You can win, too
You can win, too
Bestselling author of You Can Win, Shiv Khera is also a successful entrepreneur, as founder of Qualified Learning Systems USA, a business consultant to several MNCs, and an educator. Excerpts from an interview.
Where did you do your schooling and how did those experiences lead to motivational speaking?
I did my schooling at Modern School and graduation at Shri Ram College in Delhi. I was never studious. I was more into sports than academics. I failed my Class X exam, but in my higher secondary board, I achieved first division. During school, I used to play polo. The sportsman spirit was inculcated by that experience. It taught me that failing doesn't mean that you are a failure. Failing only built my resolve to turn a setback into a comeback. I consider my principal and my mother as great role models and mentors.
How do you think the Indian education system can improve?
NASSCOM did a study which showed that 90 per cent of the graduates are not employable. Obviously, something is wrong. The remaining 10 per cent also has doubtful employability credentials. Ninety per cent of what is being taught is not used and 90 per cent of what is required is not being taught. The Indian education system should strongly emphasise on holistic education. A major component of holistic education is value-based moral education. Educating the mind without morals is creating a menace in society. Skill development without self-development is useless.
How can students stay motivated on their chosen career track without giving in to peer pressure, especially in India, where STEM fields are typically given more value?
Motivation is like fire. Unless you keep adding fuel, fire dies out. Just like how our bodies need food every day, our minds need positive thoughts to stay motivated. Otherwise, we all slip back. Mental toughness is built the same way as physical toughness - gradually, over a period. There is no substitute. It is true that during one's formative years, peer pressure plays an important role. This is where parental guidance becomes crucial so that the child develops his or her identity and doesn't need peers to dictate it. STEM fields are more vocational and teach a person how to make a living. To succeed in life, one needs the right attitude and values to apply skills learnt- this brings competence. Skill + Will = Competence. We need both skill and will in life. One without the other will not work.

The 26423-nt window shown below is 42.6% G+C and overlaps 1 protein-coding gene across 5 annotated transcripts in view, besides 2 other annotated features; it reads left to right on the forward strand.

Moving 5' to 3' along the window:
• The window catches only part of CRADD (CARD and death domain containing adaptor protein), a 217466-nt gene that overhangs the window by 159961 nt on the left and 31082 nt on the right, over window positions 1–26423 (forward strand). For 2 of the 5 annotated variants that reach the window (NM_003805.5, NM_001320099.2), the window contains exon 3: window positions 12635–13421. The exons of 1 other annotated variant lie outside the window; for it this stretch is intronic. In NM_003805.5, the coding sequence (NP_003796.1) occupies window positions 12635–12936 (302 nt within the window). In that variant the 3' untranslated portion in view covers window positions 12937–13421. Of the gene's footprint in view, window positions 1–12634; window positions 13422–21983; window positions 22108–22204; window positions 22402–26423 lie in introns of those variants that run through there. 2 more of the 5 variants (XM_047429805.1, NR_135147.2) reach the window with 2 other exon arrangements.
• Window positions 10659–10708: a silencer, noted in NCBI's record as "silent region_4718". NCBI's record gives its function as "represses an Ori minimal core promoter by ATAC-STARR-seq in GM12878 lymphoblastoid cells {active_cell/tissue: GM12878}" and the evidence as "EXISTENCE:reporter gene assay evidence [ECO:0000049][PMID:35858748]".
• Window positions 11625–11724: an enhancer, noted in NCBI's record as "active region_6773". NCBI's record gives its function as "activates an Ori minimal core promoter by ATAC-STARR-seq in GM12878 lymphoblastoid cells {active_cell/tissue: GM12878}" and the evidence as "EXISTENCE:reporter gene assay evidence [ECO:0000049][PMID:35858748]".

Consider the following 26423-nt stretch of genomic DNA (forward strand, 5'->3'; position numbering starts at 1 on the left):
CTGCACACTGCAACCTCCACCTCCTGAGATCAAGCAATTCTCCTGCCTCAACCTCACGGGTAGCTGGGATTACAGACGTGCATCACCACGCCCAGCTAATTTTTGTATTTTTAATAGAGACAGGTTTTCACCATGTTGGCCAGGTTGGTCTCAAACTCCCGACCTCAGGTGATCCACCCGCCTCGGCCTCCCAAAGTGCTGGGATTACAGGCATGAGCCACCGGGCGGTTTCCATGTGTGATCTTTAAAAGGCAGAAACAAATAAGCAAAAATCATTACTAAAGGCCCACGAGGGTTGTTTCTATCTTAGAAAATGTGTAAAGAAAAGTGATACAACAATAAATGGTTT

Motivational speaking as a career - should students first succeed in a traditional career before attempting it?
Motivational careers are not chosen by memorising speeches. Motivational speaking comes more as an offshoot than as a career chosen . It is a result of having achieved certain heights in any field. It takes a lot of conviction and commitment. Audiences are quite astute. They can distinguish between the genuine and the fake. People believe more in what they see than what they hear. You need to reach certain heights in whatever field you are, to be a good role model and a mentor.
What advice would you give to those starting out?
Don't worry about competition. Live by one cardinal rule - give more than what you get to your family, organisation, customer and society.
If you do so, you will become the competition. Make all your decisions keeping a long-term perspective in view. Learn to accept short-term pain for long-term gain. Live by the values of integrity, respect and responsibility.
Your trademark is, "Winners don't do different things. They do things differently." Could you elaborate on how students can apply this?
Not only should you do what you like, but learn to like what you ought to do. Winners form the habit of doing things the less successful don't like to do. What the things the less successful don't like to do are the same things winners don't like to do - but the winners do them anyway.
The less successful don't like to work hard. Winners don't like to work hard either, but they work hard anyway. They always put in that extra effort even when it hurts.